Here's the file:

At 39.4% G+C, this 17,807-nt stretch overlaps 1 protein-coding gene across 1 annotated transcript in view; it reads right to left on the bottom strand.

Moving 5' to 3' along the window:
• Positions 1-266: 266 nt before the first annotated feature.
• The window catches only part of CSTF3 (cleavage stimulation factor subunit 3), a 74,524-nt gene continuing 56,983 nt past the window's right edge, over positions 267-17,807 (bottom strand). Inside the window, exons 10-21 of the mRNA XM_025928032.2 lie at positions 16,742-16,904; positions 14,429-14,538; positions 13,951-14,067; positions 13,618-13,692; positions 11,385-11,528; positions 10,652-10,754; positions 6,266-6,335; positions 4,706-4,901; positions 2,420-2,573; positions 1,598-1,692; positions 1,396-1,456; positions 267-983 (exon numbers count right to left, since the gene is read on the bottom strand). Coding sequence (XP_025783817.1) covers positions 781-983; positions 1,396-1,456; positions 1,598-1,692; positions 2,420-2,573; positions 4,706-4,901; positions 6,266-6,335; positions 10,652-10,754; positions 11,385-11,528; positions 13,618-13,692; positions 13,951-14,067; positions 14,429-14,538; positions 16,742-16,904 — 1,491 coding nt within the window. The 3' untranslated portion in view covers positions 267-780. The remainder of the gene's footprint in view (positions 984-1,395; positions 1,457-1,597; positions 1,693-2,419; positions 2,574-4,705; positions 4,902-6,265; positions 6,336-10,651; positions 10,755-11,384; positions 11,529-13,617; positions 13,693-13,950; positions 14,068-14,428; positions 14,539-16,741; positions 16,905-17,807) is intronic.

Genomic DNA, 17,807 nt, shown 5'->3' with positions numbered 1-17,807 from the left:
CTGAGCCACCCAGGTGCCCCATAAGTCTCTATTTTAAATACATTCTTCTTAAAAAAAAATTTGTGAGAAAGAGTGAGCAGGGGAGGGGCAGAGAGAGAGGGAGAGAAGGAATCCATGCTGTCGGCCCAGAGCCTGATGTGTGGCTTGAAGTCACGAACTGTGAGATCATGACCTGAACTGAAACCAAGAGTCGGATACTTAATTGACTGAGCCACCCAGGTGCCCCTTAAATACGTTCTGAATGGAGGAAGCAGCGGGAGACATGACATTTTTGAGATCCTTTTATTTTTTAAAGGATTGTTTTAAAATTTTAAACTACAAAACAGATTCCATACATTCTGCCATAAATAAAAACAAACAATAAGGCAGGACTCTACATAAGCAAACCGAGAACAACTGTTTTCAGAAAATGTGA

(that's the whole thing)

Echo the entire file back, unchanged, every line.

At 39.4% G+C, this 17,807-nt stretch overlaps 1 protein-coding gene across 1 annotated transcript in view; it reads right to left on the bottom strand.

Moving 5' to 3' along the window:
• Positions 1-266: 266 nt before the first annotated feature.
• The window catches only part of CSTF3 (cleavage stimulation factor subunit 3), a 74,524-nt gene continuing 56,983 nt past the window's right edge, over positions 267-17,807 (bottom strand). Inside the window, exons 10-21 of the mRNA XM_025928032.2 lie at positions 16,742-16,904; positions 14,429-14,538; positions 13,951-14,067; positions 13,618-13,692; positions 11,385-11,528; positions 10,652-10,754; positions 6,266-6,335; positions 4,706-4,901; positions 2,420-2,573; positions 1,598-1,692; positions 1,396-1,456; positions 267-983 (exon numbers count right to left, since the gene is read on the bottom strand). Coding sequence (XP_025783817.1) covers positions 781-983; positions 1,396-1,456; positions 1,598-1,692; positions 2,420-2,573; positions 4,706-4,901; positions 6,266-6,335; positions 10,652-10,754; positions 11,385-11,528; positions 13,618-13,692; positions 13,951-14,067; positions 14,429-14,538; positions 16,742-16,904 — 1,491 coding nt within the window. The 3' untranslated portion in view covers positions 267-780. The remainder of the gene's footprint in view (positions 984-1,395; positions 1,457-1,597; positions 1,693-2,419; positions 2,574-4,705; positions 4,902-6,265; positions 6,336-10,651; positions 10,755-11,384; positions 11,529-13,617; positions 13,693-13,950; positions 14,068-14,428; positions 14,539-16,741; positions 16,905-17,807) is intronic.

Genomic DNA, 17,807 nt, shown 5'->3' with positions numbered 1-17,807 from the left:
CTGAGCCACCCAGGTGCCCCATAAGTCTCTATTTTAAATACATTCTTCTTAAAAAAAAATTTGTGAGAAAGAGTGAGCAGGGGAGGGGCAGAGAGAGAGGGAGAGAAGGAATCCATGCTGTCGGCCCAGAGCCTGATGTGTGGCTTGAAGTCACGAACTGTGAGATCATGACCTGAACTGAAACCAAGAGTCGGATACTTAATTGACTGAGCCACCCAGGTGCCCCTTAAATACGTTCTGAATGGAGGAAGCAGCGGGAGACATGACATTTTTGAGATCCTTTTATTTTTTAAAGGATTGTTTTAAAATTTTAAACTACAAAACAGATTCCATACATTCTGCCATAAATAAAAACAAACAATAAGGCAGGACTCTACATAAGCAAACCGAGAACAACTGTTTTCAGAAAATGTGA